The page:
Both Disney's Apocalypto and Warner Bros.' Happy Feet performed far better at the box office on Sunday than their respective studios had anticipated. Weekend estimates released on Sunday afternoon are based on actual receipts for Friday and Saturday and an educated guess by the studios on how well their films will do on Sunday. But Apocalypto, which Disney had expected would earn $14.2 million, actually earned a surprising $800,000 on top of that on Sunday, crossing the $15 million-mark. Likewise, Happy Feet tap-danced away with $12.9 million -- $200,000 more than expected -- to take second place on its fourth weekend. (One reader wrote us that he expected to see the headline "Happy Feet Has Legs.") That pushed Sony's debuting The Holiday to third place, as it took in some $700,000 less than the studio had estimated, a total of $12.8 million.

The top ten films over the weekend, according to final figures compiled by Media by Numbers (figures in parentheses represent total gross to date):

1. Apocalypto, Disney, $15,005,604, 1 Wks. (New); 2. Happy Feet, Warner Bros., $12,904,413, 4 Wks. ($137,932,841); 3. The Holiday, Sony, $12,778,913, 1 Wks. (New); 4. Casino Royale, Sony, $8,926,207, 4 Wks. ($129,020,082); 5. Blood Diamond, Warner Bros., $8,648,324, 1 Wks. (New); 6. Déjà Vu, Disney, $6,019,672, 3 Wks. ($52,995,929); 7. Unaccompanied Minors, Warner Bros., $5,815,474, 2 Wks. (New); 8. The Nativity Story, New Line, $5,713,854, 2 Wks. ($15,907,450); 9. Deck the Halls, 20th Century Fox, $3,993,188, 3 Wks. ($30,144,903); 10. Santa Clause 3: The Escape Clause, Disney, $3,254,729, 6 Wks. ($77,184,019).


With Sony Films seemingly poised to extend its record of 12 No. 1 opening weekends this year with the premiere of the Will Smith starrer The Pursuit of Happyness on Friday, the studio is crediting "a genuine synergy between marketing and production" for its success. In an interview with today's (Tuesday) Los Angeles Daily News, Matt Tolmach, co-president of production at Sony, commented, "When we fall in love with a script, we have to consider if it's marketable or releasable and if they have a slot and if we feel confident about packaging the right stars in the right movie at the right time." Tolmach pointed to the $750-million worldwide gross of The De Vinci Code to underscore his point, describing it as "a huge selling piece of source material with built-in awareness." The studio's worldwide box-office take for the year has already exceeded $3 billion -- a figure that Media by Numbers president Paul Dergarabedian attributed not only to "great talent and great filmmakers" but also "a marketing and distribution team that is perfectly in sync with what the marketplace wants."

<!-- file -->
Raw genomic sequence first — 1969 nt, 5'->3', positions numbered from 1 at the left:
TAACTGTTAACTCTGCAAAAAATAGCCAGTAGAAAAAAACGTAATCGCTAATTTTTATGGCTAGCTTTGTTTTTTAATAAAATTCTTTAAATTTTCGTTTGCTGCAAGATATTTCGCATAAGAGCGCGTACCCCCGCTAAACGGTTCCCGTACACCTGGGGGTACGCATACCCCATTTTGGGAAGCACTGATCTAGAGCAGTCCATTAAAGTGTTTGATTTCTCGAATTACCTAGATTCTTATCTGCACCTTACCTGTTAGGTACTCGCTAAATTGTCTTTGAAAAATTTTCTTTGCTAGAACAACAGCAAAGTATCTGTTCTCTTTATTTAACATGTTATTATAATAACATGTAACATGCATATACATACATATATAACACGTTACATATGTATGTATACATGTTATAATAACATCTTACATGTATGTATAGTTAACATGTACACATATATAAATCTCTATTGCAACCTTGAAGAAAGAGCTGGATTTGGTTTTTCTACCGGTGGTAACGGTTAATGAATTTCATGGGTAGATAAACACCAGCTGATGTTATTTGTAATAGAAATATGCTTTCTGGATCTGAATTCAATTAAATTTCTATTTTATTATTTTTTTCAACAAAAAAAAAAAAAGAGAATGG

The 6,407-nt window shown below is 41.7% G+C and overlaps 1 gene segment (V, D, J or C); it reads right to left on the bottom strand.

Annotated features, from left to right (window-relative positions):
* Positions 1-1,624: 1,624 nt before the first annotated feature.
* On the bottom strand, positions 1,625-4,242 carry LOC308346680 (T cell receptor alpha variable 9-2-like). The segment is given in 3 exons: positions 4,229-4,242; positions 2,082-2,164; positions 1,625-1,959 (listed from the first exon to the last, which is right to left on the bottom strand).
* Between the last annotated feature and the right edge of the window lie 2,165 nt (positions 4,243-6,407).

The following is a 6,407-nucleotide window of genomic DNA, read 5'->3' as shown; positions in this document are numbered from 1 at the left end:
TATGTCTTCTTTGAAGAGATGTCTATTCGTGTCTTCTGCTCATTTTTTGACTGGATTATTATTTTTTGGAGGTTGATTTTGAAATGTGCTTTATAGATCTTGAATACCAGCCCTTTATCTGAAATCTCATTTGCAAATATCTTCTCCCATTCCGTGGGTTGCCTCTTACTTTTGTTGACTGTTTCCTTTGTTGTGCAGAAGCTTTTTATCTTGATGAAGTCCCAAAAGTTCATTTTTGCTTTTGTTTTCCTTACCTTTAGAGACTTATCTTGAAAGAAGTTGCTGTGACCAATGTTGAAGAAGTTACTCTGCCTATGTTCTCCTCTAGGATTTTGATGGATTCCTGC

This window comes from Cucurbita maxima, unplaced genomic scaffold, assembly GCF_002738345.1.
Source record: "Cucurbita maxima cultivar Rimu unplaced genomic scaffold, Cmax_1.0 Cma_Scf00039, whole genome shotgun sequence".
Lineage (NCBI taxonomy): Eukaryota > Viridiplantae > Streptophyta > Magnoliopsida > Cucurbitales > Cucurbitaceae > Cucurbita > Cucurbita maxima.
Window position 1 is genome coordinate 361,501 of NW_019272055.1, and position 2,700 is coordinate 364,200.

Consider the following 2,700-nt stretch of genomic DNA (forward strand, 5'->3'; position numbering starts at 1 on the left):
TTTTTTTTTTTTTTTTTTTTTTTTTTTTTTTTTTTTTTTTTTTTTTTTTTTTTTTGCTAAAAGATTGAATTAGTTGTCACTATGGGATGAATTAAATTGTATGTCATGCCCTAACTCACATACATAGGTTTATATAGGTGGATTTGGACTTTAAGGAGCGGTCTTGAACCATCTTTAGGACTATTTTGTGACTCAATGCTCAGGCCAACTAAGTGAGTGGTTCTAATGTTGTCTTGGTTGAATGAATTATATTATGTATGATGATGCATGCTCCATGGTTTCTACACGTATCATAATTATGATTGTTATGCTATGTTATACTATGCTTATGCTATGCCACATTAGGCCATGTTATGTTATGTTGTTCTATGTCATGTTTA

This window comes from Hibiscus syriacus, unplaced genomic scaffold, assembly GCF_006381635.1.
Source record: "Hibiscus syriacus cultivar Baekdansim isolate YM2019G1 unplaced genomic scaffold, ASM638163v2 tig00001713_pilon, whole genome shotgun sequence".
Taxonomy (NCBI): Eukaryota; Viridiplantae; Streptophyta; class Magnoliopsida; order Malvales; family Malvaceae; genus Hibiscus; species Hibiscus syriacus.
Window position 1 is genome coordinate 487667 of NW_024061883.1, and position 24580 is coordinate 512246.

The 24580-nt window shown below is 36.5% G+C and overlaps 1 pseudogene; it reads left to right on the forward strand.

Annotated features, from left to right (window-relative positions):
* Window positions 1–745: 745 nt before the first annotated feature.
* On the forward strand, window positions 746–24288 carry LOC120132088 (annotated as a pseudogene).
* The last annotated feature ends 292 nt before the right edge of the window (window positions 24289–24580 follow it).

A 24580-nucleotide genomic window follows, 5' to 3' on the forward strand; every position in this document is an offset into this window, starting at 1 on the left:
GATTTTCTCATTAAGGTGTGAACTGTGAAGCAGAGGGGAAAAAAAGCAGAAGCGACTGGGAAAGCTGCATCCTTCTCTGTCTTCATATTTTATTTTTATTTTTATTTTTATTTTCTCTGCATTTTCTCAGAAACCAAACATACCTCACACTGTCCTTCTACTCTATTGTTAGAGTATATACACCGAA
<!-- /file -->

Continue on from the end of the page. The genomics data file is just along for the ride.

Few people who watch the short video clips posted on such sites as YouTube, Yahoo!, and MySpace have downloaded full-length movies, according to a study by ABI Research reported by Informationweek.com Monday. The study found that of people who watch video on Internet only 5 percent have rented or bought a digital movie download. Even when taking into account those who download bootleg copies of movies, the percentage remains tiny, the study concluded. Most of those surveyed complained about the long wait time involved in downloading movies, the relatively high price charged by the movie sites, the fact that the "extras" that come with the DVD packages are generally not available online, and the difficulty of viewing the downloaded movies on television screens.


Despite a huge increase in the sales of iPods this year and the addition of Disney movies to its offerings at the iTunes Store, Apple has experienced a plunge in revenue at the iTunes Store, according to Forrester Research and reported Monday by the British online technology publication The Register. According to the Forrester analysis, the iTunes service has seen monthly revenue fall 65 percent since January. Although analysts speculate that iPod buyers are likely transferring music from newly purchased CDs to the devices, Forrester ovserved that CD sales continue to fall, leading Forrester analysts to conclude that new iPod buyers are packing the devices with pirated content.


In the latest round of critics awards, both the New York Film Critics Circle and the Washington, DC Area Film Critics Association named United 93 the top film of 2006.


A Los Angeles judge has tossed out a lawsuit by a group of South Carolina college students who had sought to have a scene from Borat: Cultural Learnings of America for Make Benefit Glorious Nation of Kazakhstan in which they appeared deleted from the forthcoming DVD version. The students are seen drinking and making racist remarks. They claim that they were duped into appearing in the movie and were assured that it would not be shown in the U.S. On Monday, Judge Joseph Biderman ruled that the students had failed to show a reasonable probability of success on the merits of their case.


The always enterprising celebrity gossip site TMZ, which was the first to report on Mel Gibson's arrest and subsequent racial tirade and the first to post video of Michael Richards blowup at a West Hollywood comedy club, quickly obtained the 911 dispatch tape in which motorists told of spotting a car driven by Nicole Richie going the wrong way on a freeway in Burbank, CA. She was later arrested on DUI charges.

Brian B. at Movieweb
Brian B.